Brigham Young scores 30-6 victory over WSU
PROVO, Utah — All things considered, the Mike Leach era was a lot more entertaining in the offseason than it was in the opener.
Under its colorful, flamboyant new coach, Washington State produced just about the poorest possible result here Thursday night to start the Leach regime, sputtering most of the night offensively and falling to a solid, well-drilled Brigham Young team, 30-6.
It was a rude bucket of cold water for Washington State fans who had suffered through a 9-40 record the past four years, only to see — most of the night, anyway — more of the same futility.
Quarterback Jeff Tuel was 30 for 45 passing for 229 yards for WSU, but was hampered by two interceptions and untimely holding penalties.
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WSU had just 224 yards total offense, with the running game held to minus-5 yards. BYU had a total of 426 yards of offense.
What developed early wasn’t what was anticipated from a Leach team. WSU had trouble mustering any sustained offense and couldn’t put up a touchdown all night. It was the first time since 1971 that the Cougars failed to score a touchdown in their opener.
After falling behind 24-6 at halftime, the first moments of the second half were more of the same for Washington State. Freshman running back Teondray Caldwell raced the kickoff back 63 yards for WSU to the BYU 35, putting his team in position to get back in the game with a touchdown. But quarterback Jeff Tuel sustained a 7-yard sack, Andrei Lintz was whistled for a penalty on a hitch pass, and WSU faced second-and-27.
A 16-yard pass to Marquess Wilson got WSU back to the BYU 36, but then Tuel, firing for Wilson on the left sideline, was picked off by cornerback Jordan Johnson, who hauled it 64 yards to the WSU 9-yard line, setting up a field goal that made it a three-touchdown game at 27-6.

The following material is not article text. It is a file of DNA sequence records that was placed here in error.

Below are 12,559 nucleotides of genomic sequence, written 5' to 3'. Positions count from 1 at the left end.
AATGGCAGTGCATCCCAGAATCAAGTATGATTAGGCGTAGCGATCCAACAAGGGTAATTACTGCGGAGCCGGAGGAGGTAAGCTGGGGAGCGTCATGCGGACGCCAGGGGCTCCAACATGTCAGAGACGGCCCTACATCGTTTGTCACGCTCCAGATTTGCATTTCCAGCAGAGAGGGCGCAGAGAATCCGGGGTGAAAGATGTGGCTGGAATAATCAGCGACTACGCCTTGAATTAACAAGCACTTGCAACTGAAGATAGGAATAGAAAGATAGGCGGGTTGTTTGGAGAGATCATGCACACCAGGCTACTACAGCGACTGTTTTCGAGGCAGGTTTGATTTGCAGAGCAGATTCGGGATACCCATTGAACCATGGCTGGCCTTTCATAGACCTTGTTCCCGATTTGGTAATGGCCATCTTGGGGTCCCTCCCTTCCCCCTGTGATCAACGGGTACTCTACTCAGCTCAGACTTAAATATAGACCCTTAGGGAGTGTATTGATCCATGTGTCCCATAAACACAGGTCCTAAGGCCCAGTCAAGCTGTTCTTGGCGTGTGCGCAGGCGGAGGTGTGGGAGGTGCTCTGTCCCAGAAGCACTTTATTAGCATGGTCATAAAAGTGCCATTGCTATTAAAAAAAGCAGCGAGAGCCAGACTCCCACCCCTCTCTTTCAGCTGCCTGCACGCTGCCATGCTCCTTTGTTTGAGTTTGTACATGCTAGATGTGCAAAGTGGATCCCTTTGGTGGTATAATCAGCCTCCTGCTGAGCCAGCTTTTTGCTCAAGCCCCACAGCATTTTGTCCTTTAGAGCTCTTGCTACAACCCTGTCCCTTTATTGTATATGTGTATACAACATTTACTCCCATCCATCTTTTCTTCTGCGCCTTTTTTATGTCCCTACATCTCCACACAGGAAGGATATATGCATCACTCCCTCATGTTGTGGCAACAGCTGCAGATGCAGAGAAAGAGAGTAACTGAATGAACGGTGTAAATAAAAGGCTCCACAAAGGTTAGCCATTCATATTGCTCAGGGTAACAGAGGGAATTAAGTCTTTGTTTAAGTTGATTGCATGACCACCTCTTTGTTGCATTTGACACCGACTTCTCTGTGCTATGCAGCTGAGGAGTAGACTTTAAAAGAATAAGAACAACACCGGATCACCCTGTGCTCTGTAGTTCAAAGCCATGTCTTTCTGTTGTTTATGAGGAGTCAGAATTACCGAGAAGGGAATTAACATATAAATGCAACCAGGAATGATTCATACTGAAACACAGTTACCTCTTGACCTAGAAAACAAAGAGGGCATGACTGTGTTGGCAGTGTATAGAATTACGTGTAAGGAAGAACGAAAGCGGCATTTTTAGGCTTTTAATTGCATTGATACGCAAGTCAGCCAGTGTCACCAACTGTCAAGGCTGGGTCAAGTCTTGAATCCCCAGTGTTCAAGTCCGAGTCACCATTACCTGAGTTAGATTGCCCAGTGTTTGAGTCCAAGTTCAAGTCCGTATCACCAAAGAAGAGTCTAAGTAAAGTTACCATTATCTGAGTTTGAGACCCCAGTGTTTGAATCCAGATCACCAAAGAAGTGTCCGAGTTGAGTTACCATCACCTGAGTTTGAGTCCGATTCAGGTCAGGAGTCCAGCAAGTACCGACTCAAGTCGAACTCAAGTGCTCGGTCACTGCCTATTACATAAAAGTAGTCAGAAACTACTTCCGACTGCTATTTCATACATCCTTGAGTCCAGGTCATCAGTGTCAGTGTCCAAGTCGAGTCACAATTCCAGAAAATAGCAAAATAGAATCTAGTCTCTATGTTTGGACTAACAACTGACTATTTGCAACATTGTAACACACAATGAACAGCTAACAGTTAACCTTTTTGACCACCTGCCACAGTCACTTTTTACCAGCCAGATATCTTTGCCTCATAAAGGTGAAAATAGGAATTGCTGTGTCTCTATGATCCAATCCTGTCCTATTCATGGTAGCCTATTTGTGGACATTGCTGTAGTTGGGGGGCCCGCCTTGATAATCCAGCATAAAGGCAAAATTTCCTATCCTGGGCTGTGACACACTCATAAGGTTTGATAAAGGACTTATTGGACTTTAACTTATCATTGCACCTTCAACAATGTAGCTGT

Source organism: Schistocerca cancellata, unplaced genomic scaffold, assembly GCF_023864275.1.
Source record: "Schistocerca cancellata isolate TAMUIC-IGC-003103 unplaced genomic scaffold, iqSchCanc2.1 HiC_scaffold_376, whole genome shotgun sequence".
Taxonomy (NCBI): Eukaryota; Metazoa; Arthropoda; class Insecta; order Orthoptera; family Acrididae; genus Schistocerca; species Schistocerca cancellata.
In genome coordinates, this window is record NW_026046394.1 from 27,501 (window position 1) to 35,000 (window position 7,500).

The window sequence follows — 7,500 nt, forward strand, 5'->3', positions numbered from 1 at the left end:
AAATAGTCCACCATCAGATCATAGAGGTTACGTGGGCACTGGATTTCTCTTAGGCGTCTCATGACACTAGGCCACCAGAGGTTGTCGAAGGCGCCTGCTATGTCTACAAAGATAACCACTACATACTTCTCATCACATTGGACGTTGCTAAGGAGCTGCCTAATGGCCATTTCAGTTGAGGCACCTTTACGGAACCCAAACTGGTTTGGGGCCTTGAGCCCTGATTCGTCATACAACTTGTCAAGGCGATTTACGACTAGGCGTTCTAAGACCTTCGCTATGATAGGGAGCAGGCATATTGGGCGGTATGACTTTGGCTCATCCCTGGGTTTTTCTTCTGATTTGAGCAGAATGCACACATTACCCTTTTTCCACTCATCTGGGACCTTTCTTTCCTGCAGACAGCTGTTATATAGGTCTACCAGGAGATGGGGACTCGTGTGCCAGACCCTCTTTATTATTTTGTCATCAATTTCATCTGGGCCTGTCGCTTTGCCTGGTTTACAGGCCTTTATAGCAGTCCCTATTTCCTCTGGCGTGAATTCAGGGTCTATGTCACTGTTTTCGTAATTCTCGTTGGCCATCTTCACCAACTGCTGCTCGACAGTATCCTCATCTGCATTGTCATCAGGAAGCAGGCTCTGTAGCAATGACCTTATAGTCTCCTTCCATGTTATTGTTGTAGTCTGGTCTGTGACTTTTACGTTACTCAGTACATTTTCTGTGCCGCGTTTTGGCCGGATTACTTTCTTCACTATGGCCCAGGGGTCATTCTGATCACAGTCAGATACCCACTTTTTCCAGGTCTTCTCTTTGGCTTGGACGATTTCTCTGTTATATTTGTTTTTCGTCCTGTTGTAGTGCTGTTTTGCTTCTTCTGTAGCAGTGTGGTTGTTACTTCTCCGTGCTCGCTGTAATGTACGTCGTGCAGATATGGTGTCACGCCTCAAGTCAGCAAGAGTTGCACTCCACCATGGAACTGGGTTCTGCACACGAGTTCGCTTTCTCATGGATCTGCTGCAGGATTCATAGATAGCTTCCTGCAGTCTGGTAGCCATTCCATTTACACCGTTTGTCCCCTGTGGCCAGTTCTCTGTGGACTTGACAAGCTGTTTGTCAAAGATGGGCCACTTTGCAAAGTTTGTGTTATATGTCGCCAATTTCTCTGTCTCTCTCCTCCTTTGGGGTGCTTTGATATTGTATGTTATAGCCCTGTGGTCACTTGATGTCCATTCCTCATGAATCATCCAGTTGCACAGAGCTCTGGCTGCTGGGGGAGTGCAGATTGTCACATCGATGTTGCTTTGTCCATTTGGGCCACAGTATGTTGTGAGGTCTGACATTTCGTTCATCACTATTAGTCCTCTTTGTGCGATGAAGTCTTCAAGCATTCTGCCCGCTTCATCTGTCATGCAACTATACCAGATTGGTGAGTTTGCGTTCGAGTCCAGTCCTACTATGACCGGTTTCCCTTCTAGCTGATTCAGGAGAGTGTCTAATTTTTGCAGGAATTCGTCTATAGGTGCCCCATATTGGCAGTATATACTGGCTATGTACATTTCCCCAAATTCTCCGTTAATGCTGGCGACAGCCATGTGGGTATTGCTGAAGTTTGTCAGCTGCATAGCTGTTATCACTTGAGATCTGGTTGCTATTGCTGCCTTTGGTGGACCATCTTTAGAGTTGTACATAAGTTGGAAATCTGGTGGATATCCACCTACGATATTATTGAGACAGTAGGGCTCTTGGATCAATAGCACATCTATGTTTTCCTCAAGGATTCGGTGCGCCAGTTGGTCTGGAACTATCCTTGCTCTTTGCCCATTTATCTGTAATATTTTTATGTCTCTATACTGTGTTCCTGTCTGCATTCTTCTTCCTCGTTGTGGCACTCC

All night, the hosts took what was given defensively and pieced together methodical drives to take control by halftime.
The crimson Cougars couldn’t ignite what was figured to be an explosive passing game against a defense that managed to keep virtually everything in front of it. Tuel didn’t seem comfortable in the pocket, even as he had appreciable time to throw most of the evening.
The night began in promising fashion for the visitors, who held BYU after two first downs on its opening possession, and WSU took over at its 20. Tuel hit redshirt freshman Dominique Williams for 20 yards — Williams’ first college catch — and then Tuel, running right to left as he was flushed out of the pocket, tossed for 13 yards to Marquess Wilson on a diving catch.
But the drive ended shortly thereafter as the well-schooled blue Cougars got an interception of a short Tuel pass from linebacker Uona Kaveinga.
In a first half that lacked rhythm because all six timeouts were used and 11 penalties were called, BYU then drew first blood, driving 80 yards. Quarterback Riley Nelson threw 7 yards to Skyler Ridley, and afterward, WSU cornerback Daniel Simmons — subbing for an injured Nolan Washington — discussed an apparent mix-up with safety Deone Bucannon.
WSU answered fecklessly, with three consecutive incompletions, the third of which, on a pass toward Wilson, Leach argued vociferously for pass interference.
BYU took over at its 29, and after a 71-yard drive, WSU was down 14-0, repeating its problems with third-down defense it experienced on the first BYU drive. The hosts were 7 of 10 in the first half on third-down conversations.
BYU crossed up the red Cougars for the score. It sent in reserve quarterback Taysom Hill in at the WSU 18 on a fourth-and-one try, and he faked a fly sweep, rolled right and hit tight end Kaneakua Friel in the end zone as the visitors were out of position.
The hosts rolled up 294 first-half yards, and WSU’s only answer was a pair of long field goals by kicker Andrew Furney, who connected from 47 and 41 yards. The latter came as time ran out before the break, a play after WSU had seemed to strike for its first touchdown on a back-of-the-end-zone leaping catch by Wilson, only to see it wiped out by a holding penalty.